Now, it’s launched the TwinSpires mobile sports betting app in five U.S. states, including Michigan and Pennsylvania. As more states legalize sportsbooks, the company plans to continue launching in new markets as well. Competition may be high in this space. But given it already has a substantial base of customers from its parimutuel wagering business, it may be able to build up its sportsbook customer base with minimal acquisition costs.

That being said, one thing that may be of concern with CHDN stock is its valuation. Trading for 31.2x forward earnings,  and a forward Enterprise Value/EBITDA (EV/EBITDA) ratio of 15.8x, it’s pricey compared to other mid-sized gambling companies. Even so, if you think this dark horse candidate for the sports betting crown has a shot of at least building a small-but-profitable sportsbook sideline? Consider shares a buy at today’s prices ($209.60 per share, down from its 52-week high of $258.32 per share).

Sports Betting Stocks: Caesars Entertainment (CZR)

CZR stock

Source: Jason Patrick Ross/Shutterstock.com

It goes without saying Caesars is a powerhouse in the U.S. gambling industry. But now, with its rebranding of its recent acquisition William Hill as Caesars Sportsbook? It may have no trouble giving betMGM, DraftKings, and Fanduel a run for their money.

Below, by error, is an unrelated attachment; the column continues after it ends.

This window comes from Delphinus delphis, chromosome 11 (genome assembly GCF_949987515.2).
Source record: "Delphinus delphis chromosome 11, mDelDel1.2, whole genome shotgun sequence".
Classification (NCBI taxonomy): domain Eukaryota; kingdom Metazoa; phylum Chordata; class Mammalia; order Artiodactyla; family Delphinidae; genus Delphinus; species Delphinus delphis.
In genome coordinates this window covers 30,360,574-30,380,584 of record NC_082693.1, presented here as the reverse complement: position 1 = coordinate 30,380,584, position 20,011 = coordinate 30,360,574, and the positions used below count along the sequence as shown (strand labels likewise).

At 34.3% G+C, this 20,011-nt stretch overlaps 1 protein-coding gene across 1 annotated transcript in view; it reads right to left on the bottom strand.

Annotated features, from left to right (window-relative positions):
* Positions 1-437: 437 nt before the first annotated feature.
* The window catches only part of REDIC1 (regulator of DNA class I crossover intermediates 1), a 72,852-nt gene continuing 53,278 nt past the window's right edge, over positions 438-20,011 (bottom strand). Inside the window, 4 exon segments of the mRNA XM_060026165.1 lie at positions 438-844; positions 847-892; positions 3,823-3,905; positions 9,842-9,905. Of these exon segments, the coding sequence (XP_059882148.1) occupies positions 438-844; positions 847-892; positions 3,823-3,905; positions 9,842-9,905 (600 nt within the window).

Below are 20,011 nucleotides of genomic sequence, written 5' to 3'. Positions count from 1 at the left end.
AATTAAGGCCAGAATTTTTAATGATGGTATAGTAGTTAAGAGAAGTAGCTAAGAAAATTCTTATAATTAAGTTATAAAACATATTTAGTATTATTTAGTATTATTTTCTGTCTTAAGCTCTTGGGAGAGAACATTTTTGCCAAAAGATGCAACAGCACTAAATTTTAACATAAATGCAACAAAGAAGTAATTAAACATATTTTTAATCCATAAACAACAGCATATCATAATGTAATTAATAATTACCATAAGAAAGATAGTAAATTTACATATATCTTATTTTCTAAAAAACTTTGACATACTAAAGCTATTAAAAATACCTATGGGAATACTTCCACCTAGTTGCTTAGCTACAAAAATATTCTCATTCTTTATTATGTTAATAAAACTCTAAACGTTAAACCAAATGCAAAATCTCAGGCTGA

Up big in the past year (120.6%) thanks to the post-Covid recovery of casinos, and the sportsbook megatrend, CZR stock trended lower for the most of the summer. Yet with renewed interest in its online gambling prospects, shares (at around $104 per share) have spiked about 25% since Aug. 19.

Make no mistake, this may not be an irrational move on the market’s part. As Morgan Stanley’s Thomas Allen noted in a bullish call on shares in late August, the rebranding resulted in a rapid increase in the sports betting app’s download market share (from 7% to 21%). If this translates into Caesars’ platform growing to market share above 20%, it could mean additional upside for this already solid-performing stock.